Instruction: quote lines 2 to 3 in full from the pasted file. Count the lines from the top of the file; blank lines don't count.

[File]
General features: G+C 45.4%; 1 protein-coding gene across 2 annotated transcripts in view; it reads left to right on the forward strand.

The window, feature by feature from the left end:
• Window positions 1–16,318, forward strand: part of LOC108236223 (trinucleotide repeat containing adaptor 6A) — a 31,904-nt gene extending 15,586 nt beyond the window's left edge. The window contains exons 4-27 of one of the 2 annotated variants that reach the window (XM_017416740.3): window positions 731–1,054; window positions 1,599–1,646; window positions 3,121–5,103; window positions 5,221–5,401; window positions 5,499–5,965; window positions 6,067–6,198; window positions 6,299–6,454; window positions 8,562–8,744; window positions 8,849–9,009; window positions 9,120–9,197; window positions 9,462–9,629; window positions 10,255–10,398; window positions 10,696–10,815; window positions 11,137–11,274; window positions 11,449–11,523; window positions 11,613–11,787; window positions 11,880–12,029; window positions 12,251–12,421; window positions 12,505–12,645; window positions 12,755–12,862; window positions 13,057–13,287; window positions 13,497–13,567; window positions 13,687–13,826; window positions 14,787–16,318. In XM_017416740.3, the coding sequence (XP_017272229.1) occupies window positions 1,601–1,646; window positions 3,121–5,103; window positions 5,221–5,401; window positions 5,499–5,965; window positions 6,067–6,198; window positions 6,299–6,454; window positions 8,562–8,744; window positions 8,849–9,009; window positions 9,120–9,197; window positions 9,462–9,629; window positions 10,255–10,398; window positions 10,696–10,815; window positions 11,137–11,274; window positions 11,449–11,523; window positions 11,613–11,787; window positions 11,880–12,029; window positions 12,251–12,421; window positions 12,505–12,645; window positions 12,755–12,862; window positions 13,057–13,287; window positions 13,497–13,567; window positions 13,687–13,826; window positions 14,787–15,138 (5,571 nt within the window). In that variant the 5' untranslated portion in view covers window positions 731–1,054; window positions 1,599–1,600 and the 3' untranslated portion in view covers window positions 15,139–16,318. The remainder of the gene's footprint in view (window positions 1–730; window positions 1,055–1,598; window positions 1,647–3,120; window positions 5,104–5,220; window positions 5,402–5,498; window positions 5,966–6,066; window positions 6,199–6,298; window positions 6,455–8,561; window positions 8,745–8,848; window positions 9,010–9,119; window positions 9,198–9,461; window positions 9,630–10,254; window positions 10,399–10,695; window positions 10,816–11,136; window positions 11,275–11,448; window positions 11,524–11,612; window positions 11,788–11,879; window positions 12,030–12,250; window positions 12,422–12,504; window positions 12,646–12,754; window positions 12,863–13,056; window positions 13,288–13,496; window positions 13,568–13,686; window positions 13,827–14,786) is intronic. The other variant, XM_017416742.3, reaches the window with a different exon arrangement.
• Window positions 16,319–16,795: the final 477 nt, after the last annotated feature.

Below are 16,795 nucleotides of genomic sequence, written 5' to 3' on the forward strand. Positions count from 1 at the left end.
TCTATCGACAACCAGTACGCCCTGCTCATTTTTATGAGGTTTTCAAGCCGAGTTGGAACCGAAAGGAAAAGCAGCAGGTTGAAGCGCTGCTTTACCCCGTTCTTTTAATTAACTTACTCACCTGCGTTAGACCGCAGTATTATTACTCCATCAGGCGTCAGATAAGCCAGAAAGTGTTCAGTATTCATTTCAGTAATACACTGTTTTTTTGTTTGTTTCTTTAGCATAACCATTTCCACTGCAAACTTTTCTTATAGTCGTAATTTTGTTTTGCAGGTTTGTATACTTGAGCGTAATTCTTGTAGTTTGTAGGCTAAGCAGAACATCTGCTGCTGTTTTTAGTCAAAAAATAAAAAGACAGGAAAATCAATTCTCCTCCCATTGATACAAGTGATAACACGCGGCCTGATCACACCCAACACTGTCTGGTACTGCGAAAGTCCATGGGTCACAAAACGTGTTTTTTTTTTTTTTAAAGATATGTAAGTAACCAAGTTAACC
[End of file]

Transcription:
The window, feature by feature from the left end:
• Window positions 1–16,318, forward strand: part of LOC108236223 (trinucleotide repeat containing adaptor 6A) — a 31,904-nt gene extending 15,586 nt beyond the window's left edge. The window contains exons 4-27 of one of the 2 annotated variants that reach the window (XM_017416740.3): window positions 731–1,054; window positions 1,599–1,646; window positions 3,121–5,103; window positions 5,221–5,401; window positions 5,499–5,965; window positions 6,067–6,198; window positions 6,299–6,454; window positions 8,562–8,744; window positions 8,849–9,009; window positions 9,120–9,197; window positions 9,462–9,629; window positions 10,255–10,398; window positions 10,696–10,815; window positions 11,137–11,274; window positions 11,449–11,523; window positions 11,613–11,787; window positions 11,880–12,029; window positions 12,251–12,421; window positions 12,505–12,645; window positions 12,755–12,862; window positions 13,057–13,287; window positions 13,497–13,567; window positions 13,687–13,826; window positions 14,787–16,318. In XM_017416740.3, the coding sequence (XP_017272229.1) occupies window positions 1,601–1,646; window positions 3,121–5,103; window positions 5,221–5,401; window positions 5,499–5,965; window positions 6,067–6,198; window positions 6,299–6,454; window positions 8,562–8,744; window positions 8,849–9,009; window positions 9,120–9,197; window positions 9,462–9,629; window positions 10,255–10,398; window positions 10,696–10,815; window positions 11,137–11,274; window positions 11,449–11,523; window positions 11,613–11,787; window positions 11,880–12,029; window positions 12,251–12,421; window positions 12,505–12,645; window positions 12,755–12,862; window positions 13,057–13,287; window positions 13,497–13,567; window positions 13,687–13,826; window positions 14,787–15,138 (5,571 nt within the window). In that variant the 5' untranslated portion in view covers window positions 731–1,054; window positions 1,599–1,600 and the 3' untranslated portion in view covers window positions 15,139–16,318. The remainder of the gene's footprint in view (window positions 1–730; window positions 1,055–1,598; window positions 1,647–3,120; window positions 5,104–5,220; window positions 5,402–5,498; window positions 5,966–6,066; window positions 6,199–6,298; window positions 6,455–8,561; window positions 8,745–8,848; window positions 9,010–9,119; window positions 9,198–9,461; window positions 9,630–10,254; window positions 10,399–10,695; window positions 10,816–11,136; window positions 11,275–11,448; window positions 11,524–11,612; window positions 11,788–11,879; window positions 12,030–12,250; window positions 12,422–12,504; window positions 12,646–12,754; window positions 12,863–13,056; window positions 13,288–13,496; window positions 13,568–13,686; window positions 13,827–14,786) is intronic. The other variant, XM_017416742.3, reaches the window with a different exon arrangement.